Closed Cans Shootout: M-50, ESW-9, T50P, HD25-1, Beats Studio, SRH-840, SRH-750DJ, K181DJ, and DJ1Pro.
Sennheiser HD25-1 II
ENG is a broadcasting (usually television) industry acronym which stands for electronic news gathering. It can mean anything from a lone reporter taking a single camcorder out to get a story, to an entire television crew taking a satellite truck on location to do a live report for a newscast. (from Wikipedia)
The HD25-1 has been the standard for ENG productions for roughly around 15 years now, and as a professional broadcasting equipment, the HD25-1 has some very solid qualities. The driver is very resolving, and able to scale up very well to the components up the chain. In fact, the HD25-1 is quite a favorite tool when it comes to evaluating aftermarket headphone cables, as the driver is very transparent to upstream changes. A few years ago Sennheiser rebranded the HD25-1, and the new releases are now branded as the HD25-1 “II”. As a matter of fact, there is no difference between the two models, other than the lettering and the L-angled headphone jack.
The sound signature of the HD25-1 is unlike the typical Sennheiser laid back signature. As a matter of fact, the HD25-1 has often been branded as the Grado-like Sennheiser, due to the aggressive presentation sounding more like a Grado than a typical Sennheiser audiophile headphone.
Being a professional news gathering gear, the HD25-1 is very good with vocals, though in a different way than the ESW-9. On the HD25-1, vocals have a very spot on presence and texture, as opposed to the mellow and thick sounding vocal on the ESW-9. The forward character of the HD25-1 makes it one of the best Rock headphones of all time, where the forward vocal is matched with the punchiest upper bass in this comparison. The HD25-1 has a good amount of treble, although not as extended as the M-50, the SRH-840 or the AKG K181DJ. The slightly rolled off treble of the HD25-1 is actually preferable for Rock music, as it is less fatiguing over long listening periods.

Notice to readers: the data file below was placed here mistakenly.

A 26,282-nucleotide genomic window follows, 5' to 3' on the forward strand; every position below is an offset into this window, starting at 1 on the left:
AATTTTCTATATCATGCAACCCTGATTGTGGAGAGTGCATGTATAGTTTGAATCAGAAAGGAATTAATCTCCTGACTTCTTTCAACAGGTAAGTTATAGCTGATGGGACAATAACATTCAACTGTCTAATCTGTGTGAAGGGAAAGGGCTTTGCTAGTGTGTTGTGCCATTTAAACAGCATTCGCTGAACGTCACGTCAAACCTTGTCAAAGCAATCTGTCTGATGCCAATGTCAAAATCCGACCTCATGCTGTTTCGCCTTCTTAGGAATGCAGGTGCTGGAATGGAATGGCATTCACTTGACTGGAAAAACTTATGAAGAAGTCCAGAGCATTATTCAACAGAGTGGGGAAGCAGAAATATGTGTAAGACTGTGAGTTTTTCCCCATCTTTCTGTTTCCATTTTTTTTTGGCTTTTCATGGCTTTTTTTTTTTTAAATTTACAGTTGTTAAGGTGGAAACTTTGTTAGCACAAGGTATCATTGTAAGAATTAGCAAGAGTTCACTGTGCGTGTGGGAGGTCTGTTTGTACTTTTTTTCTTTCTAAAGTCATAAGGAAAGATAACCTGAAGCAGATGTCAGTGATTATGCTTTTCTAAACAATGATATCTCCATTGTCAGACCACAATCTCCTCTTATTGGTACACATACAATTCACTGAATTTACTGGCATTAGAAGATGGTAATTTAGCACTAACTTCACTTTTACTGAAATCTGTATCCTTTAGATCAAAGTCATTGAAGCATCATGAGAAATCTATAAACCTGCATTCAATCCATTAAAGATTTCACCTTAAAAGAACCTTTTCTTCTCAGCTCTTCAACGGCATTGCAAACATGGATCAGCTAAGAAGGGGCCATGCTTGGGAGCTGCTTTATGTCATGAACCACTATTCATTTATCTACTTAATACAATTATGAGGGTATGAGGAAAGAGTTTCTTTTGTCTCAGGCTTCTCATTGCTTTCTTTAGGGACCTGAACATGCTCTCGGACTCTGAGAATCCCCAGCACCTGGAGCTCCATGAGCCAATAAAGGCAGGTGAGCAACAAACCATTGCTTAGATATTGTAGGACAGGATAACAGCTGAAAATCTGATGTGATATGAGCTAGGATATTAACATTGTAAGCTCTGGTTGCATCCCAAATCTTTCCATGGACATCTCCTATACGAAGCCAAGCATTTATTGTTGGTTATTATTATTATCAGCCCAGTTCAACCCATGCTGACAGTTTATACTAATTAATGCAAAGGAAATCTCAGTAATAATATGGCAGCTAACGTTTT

Part of why the HD25-1 is so addictive is the punchy, tight, and focused bass impact of the HD25-1. For Electronica music, the M-50′s bass is the ultimate, beating the HD25-1, the SRH-750DJ in sheer bass force. But for rock music, the M-50′s doesn’t nearly have the agressiveness of the HD25-1 and the SRH-750DJ, and among the two, the HD25-1 just have the best PRaT and presentation for fast and energetic music. The M-50′s bass is also less focused than the HD25-1, making it less ideal for fast Rock and Electronica.
When compared to the newer M-50 driver, I guess the age of the HD25-1 starts to show itself. The driver was probably designed some 20 years ago, and so it doesn’t nearly have the wide frequency range, detail level, and refinement of the M-50. But when it comes to fun factor, the HD25-1 is very high on the list. Where the M-50 may still get a ho-hum comments, the HD25-1 has never failed to impress people who’s first heard it. There is definitely more to music than technicalities, and the HD25-1 is one of the must try headphone for every enthusiasts. The sound is truly addictive, especially if you’re into faster paced music.
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- 01/03/2012 • Old Champ: The AKG K1000
- 11/10/2010 • Old School Trio: AKG K701, Beyerdynamics DT880, Sennheiser HD650
- 10/07/2010 • Ultra Portable Shootout: PX100, PX200, PortaPro, K404, V-Jays, Tracks, Oldskool, and HD238
- 03/06/2010 • AKG K500, K501
- 09/26/2009 • AKG K340 Bass Heavy Version